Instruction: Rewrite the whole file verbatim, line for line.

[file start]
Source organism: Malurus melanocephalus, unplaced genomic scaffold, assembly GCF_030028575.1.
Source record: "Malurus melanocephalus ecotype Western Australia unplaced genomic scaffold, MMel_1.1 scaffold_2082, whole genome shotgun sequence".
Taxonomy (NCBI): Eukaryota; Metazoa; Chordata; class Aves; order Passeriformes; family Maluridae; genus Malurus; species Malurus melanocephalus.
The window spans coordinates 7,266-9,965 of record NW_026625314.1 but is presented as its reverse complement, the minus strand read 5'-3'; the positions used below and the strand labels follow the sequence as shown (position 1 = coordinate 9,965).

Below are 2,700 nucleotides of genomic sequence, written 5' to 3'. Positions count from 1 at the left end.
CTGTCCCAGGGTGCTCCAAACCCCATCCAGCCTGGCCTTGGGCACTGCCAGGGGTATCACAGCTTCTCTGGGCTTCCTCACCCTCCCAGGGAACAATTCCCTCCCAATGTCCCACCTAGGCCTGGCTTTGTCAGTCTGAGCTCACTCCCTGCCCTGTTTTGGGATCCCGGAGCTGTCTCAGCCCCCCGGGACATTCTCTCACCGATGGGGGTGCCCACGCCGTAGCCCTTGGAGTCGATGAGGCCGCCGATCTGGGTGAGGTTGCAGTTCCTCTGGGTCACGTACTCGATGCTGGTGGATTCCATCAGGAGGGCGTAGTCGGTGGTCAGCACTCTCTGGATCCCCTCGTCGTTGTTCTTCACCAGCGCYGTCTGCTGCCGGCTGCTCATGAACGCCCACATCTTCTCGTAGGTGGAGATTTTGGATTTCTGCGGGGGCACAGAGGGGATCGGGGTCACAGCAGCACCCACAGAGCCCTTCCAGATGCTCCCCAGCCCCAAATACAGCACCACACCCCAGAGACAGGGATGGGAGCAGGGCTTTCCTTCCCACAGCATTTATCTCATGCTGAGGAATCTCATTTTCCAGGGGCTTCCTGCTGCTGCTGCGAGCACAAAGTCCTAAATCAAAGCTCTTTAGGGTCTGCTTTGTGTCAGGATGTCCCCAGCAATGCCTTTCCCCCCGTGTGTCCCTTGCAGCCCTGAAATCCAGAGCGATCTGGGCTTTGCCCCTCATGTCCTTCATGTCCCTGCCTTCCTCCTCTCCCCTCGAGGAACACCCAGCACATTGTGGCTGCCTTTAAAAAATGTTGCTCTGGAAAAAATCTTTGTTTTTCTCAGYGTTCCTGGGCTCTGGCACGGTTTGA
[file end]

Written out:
Source organism: Malurus melanocephalus, unplaced genomic scaffold, assembly GCF_030028575.1.
Source record: "Malurus melanocephalus ecotype Western Australia unplaced genomic scaffold, MMel_1.1 scaffold_2082, whole genome shotgun sequence".
Taxonomy (NCBI): Eukaryota; Metazoa; Chordata; class Aves; order Passeriformes; family Maluridae; genus Malurus; species Malurus melanocephalus.
The window spans coordinates 7,266-9,965 of record NW_026625314.1 but is presented as its reverse complement, the minus strand read 5'-3'; the positions used below and the strand labels follow the sequence as shown (position 1 = coordinate 9,965).

Below are 2,700 nucleotides of genomic sequence, written 5' to 3'. Positions count from 1 at the left end.
CTGTCCCAGGGTGCTCCAAACCCCATCCAGCCTGGCCTTGGGCACTGCCAGGGGTATCACAGCTTCTCTGGGCTTCCTCACCCTCCCAGGGAACAATTCCCTCCCAATGTCCCACCTAGGCCTGGCTTTGTCAGTCTGAGCTCACTCCCTGCCCTGTTTTGGGATCCCGGAGCTGTCTCAGCCCCCCGGGACATTCTCTCACCGATGGGGGTGCCCACGCCGTAGCCCTTGGAGTCGATGAGGCCGCCGATCTGGGTGAGGTTGCAGTTCCTCTGGGTCACGTACTCGATGCTGGTGGATTCCATCAGGAGGGCGTAGTCGGTGGTCAGCACTCTCTGGATCCCCTCGTCGTTGTTCTTCACCAGCGCYGTCTGCTGCCGGCTGCTCATGAACGCCCACATCTTCTCGTAGGTGGAGATTTTGGATTTCTGCGGGGGCACAGAGGGGATCGGGGTCACAGCAGCACCCACAGAGCCCTTCCAGATGCTCCCCAGCCCCAAATACAGCACCACACCCCAGAGACAGGGATGGGAGCAGGGCTTTCCTTCCCACAGCATTTATCTCATGCTGAGGAATCTCATTTTCCAGGGGCTTCCTGCTGCTGCTGCGAGCACAAAGTCCTAAATCAAAGCTCTTTAGGGTCTGCTTTGTGTCAGGATGTCCCCAGCAATGCCTTTCCCCCCGTGTGTCCCTTGCAGCCCTGAAATCCAGAGCGATCTGGGCTTTGCCCCTCATGTCCTTCATGTCCCTGCCTTCCTCCTCTCCCCTCGAGGAACACCCAGCACATTGTGGCTGCCTTTAAAAAATGTTGCTCTGGAAAAAATCTTTGTTTTTCTCAGYGTTCCTGGGCTCTGGCACGGTTTGA